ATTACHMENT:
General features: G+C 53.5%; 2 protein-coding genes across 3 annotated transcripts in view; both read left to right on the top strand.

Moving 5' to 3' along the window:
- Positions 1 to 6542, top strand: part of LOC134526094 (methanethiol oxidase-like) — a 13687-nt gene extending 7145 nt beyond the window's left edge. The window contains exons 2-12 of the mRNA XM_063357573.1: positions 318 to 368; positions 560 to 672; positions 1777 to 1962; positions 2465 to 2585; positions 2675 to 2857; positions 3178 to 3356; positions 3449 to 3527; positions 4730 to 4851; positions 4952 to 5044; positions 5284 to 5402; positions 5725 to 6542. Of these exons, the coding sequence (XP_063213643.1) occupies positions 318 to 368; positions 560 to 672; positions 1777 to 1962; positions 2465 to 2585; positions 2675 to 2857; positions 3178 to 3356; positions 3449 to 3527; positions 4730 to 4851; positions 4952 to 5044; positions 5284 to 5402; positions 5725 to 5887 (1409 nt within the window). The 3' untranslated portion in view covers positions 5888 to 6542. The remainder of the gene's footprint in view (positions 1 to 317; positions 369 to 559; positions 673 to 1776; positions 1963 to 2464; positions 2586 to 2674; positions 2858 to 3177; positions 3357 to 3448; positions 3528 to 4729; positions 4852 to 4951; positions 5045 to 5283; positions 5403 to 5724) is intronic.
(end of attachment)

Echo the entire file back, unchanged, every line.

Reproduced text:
General features: G+C 53.5%; 2 protein-coding genes across 3 annotated transcripts in view; both read left to right on the top strand.

Moving 5' to 3' along the window:
- Positions 1 to 6542, top strand: part of LOC134526094 (methanethiol oxidase-like) — a 13687-nt gene extending 7145 nt beyond the window's left edge. The window contains exons 2-12 of the mRNA XM_063357573.1: positions 318 to 368; positions 560 to 672; positions 1777 to 1962; positions 2465 to 2585; positions 2675 to 2857; positions 3178 to 3356; positions 3449 to 3527; positions 4730 to 4851; positions 4952 to 5044; positions 5284 to 5402; positions 5725 to 6542. Of these exons, the coding sequence (XP_063213643.1) occupies positions 318 to 368; positions 560 to 672; positions 1777 to 1962; positions 2465 to 2585; positions 2675 to 2857; positions 3178 to 3356; positions 3449 to 3527; positions 4730 to 4851; positions 4952 to 5044; positions 5284 to 5402; positions 5725 to 5887 (1409 nt within the window). The 3' untranslated portion in view covers positions 5888 to 6542. The remainder of the gene's footprint in view (positions 1 to 317; positions 369 to 559; positions 673 to 1776; positions 1963 to 2464; positions 2586 to 2674; positions 2858 to 3177; positions 3357 to 3448; positions 3528 to 4729; positions 4852 to 4951; positions 5045 to 5283; positions 5403 to 5724) is intronic.